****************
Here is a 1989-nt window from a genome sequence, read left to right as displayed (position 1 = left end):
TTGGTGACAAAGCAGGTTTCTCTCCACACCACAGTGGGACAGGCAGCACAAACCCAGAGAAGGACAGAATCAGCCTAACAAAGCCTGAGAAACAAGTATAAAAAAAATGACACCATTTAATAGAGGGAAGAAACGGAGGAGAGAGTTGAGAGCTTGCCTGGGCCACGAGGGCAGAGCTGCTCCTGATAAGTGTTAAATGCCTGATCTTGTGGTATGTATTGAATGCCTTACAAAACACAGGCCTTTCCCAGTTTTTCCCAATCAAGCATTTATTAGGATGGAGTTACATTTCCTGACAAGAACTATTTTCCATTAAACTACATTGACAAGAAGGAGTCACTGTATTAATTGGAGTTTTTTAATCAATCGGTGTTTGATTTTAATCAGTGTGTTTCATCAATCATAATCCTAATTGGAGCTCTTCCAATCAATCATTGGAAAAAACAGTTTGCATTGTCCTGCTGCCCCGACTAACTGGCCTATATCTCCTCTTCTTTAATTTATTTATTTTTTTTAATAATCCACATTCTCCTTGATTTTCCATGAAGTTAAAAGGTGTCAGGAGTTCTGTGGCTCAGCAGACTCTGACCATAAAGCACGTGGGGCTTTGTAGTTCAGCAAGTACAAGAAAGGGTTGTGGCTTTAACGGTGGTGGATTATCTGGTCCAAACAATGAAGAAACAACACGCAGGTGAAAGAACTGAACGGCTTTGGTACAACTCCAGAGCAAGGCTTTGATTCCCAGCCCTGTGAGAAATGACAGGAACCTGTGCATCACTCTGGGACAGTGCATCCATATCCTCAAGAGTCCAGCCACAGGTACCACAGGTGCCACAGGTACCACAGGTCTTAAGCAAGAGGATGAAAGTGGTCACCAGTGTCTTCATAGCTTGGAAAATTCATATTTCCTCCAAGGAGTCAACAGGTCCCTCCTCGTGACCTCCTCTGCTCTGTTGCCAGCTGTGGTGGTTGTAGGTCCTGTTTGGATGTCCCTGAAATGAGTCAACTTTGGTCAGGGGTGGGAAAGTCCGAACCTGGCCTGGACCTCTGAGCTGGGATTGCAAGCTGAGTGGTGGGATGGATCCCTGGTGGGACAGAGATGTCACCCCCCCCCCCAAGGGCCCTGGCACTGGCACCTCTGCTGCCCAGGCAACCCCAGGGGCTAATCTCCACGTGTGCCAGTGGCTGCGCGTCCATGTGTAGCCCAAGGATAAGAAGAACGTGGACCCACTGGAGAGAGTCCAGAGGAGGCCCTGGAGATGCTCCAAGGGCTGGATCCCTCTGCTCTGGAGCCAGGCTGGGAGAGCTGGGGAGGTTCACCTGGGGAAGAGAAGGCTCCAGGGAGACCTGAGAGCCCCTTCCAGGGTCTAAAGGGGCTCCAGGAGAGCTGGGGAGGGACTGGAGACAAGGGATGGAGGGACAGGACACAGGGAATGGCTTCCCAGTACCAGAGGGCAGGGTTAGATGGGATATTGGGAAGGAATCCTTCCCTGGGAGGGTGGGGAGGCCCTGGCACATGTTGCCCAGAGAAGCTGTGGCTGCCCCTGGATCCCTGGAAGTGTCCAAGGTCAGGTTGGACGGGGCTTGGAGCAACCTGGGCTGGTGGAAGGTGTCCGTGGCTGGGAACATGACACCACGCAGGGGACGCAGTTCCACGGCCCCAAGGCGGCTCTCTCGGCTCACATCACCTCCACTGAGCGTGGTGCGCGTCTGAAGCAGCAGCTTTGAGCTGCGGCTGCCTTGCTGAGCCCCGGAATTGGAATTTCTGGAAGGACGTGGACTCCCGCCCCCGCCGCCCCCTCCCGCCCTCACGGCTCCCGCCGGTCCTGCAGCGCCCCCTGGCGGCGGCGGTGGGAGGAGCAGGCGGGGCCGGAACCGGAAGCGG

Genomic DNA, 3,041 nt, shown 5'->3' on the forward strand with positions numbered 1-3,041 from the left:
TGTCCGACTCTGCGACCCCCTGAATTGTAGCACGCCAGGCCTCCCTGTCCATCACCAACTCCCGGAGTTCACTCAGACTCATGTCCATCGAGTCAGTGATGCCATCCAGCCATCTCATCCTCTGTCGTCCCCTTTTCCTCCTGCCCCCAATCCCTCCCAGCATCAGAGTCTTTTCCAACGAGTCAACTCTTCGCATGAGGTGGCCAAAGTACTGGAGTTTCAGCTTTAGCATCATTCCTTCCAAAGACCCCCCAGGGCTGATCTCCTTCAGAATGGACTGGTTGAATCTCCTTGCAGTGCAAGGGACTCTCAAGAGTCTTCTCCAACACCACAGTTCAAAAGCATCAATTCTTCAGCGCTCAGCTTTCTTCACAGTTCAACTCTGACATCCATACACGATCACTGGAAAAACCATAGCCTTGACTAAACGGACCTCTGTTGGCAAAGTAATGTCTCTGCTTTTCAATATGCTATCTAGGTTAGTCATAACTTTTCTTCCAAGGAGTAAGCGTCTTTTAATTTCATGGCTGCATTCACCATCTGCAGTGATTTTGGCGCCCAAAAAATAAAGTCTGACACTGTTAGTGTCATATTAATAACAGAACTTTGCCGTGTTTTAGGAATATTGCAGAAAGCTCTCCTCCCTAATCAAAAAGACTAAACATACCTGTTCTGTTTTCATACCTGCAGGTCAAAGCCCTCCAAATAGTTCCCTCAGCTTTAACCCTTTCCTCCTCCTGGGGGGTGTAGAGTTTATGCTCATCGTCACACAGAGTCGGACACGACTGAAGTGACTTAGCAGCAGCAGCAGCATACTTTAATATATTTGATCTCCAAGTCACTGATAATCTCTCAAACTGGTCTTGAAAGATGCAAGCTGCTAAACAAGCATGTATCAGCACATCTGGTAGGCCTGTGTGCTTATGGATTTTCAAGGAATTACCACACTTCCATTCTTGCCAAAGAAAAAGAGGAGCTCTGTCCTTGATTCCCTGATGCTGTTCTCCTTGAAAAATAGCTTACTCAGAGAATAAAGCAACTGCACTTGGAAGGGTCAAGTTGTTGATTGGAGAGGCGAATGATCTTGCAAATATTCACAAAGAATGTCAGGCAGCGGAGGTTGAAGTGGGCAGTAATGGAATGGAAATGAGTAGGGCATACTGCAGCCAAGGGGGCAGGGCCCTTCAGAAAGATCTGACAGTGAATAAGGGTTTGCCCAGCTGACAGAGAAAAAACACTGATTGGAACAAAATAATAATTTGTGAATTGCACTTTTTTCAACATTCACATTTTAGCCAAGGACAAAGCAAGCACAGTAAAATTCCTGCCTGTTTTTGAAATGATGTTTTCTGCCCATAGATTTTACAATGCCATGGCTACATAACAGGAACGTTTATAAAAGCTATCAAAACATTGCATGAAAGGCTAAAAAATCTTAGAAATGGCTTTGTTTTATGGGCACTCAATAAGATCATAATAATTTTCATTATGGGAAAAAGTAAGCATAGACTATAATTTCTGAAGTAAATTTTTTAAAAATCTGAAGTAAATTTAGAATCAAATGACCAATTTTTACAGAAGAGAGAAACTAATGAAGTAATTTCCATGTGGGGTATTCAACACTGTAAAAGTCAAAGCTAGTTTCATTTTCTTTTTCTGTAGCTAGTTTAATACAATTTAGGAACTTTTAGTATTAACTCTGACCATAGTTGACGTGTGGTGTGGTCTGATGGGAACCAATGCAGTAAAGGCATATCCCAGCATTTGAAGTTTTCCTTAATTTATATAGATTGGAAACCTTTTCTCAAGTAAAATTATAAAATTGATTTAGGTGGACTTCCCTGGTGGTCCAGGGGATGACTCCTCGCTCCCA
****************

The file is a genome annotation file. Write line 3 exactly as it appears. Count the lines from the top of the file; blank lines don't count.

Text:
Genomic DNA, 3,041 nt, shown 5'->3' on the forward strand with positions numbered 1-3,041 from the left: